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Vitamin D and Pregnancy

Posted by on June 12th, 2018

Photo of a couple holding baby shoes.

“Baby Shoes” by Drew Hays via Unsplash, August 7, 2015, CCO.

A NIH study shows a correlation between Vitamin D and miscarriage. “Our findings suggest that vitamin D may play a protective role in pregnancy,” said the study’s principal investigator Sunni L. Mumford, Ph.D.

Vitamins aid in helping with normal growth and development in the body. Vitamin D is used to absorb calcium, one of the main components of building bones. Vitamin D also plays a role in the nervous, musculoskeletal, and immune systems.

Vitamin D is obtained naturally through your skin when exposed to sunlight. It can also be obtained through diet or supplements. Foods that provide vitamin D include:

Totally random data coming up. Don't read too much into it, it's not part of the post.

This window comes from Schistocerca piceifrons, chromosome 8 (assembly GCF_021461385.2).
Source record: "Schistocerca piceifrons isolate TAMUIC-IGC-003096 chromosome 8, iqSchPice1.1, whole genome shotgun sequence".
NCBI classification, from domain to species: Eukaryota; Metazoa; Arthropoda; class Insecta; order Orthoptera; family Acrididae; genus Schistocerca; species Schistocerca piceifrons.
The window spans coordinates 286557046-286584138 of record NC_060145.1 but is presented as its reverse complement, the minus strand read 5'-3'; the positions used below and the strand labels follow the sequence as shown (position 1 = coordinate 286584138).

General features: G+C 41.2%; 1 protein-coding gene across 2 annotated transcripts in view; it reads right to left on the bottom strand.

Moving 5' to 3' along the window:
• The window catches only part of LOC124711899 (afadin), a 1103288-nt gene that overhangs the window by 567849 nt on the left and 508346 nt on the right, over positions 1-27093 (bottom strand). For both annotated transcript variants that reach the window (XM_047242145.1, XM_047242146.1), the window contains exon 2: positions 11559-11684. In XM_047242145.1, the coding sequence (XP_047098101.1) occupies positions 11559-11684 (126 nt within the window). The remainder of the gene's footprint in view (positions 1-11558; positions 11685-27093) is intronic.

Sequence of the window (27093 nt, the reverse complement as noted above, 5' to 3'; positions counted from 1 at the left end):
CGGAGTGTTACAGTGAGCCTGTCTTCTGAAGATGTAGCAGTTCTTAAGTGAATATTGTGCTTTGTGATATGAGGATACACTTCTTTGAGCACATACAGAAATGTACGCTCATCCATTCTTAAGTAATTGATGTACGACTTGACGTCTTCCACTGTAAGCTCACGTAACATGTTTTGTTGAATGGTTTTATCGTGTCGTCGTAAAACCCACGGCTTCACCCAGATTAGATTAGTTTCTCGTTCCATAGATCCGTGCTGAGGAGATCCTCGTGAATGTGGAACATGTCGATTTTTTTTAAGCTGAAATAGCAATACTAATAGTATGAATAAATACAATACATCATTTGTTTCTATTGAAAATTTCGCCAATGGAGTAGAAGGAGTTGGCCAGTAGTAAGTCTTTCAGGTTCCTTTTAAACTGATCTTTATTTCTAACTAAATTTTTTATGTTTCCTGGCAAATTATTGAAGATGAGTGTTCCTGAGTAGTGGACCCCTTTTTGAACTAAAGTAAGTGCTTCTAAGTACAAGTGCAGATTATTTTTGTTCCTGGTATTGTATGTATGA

• Fatty fish, like tuna, mackerel, and salmon
  • Foods fortified with vitamin D, like some dairy products, orange juice, soy milk, and cereals
  • Beef liver
  • Cheese
  • Egg yolks

Those who do not maintain sufficient levels of Vitamin D are at risk for osteoporosis or rickets. The new NIH study also finds that too little Vitamin D could increase the risk for miscarriage. From the news release, “Among women who became pregnant, each 10 nanogram per milliliter increase in preconception vitamin D was associated with a 12-percent lower risk of pregnancy loss.”

Although the article does not discuss cause and effect, it does acknowledge that more research is needed. Read the entire NIH press release.

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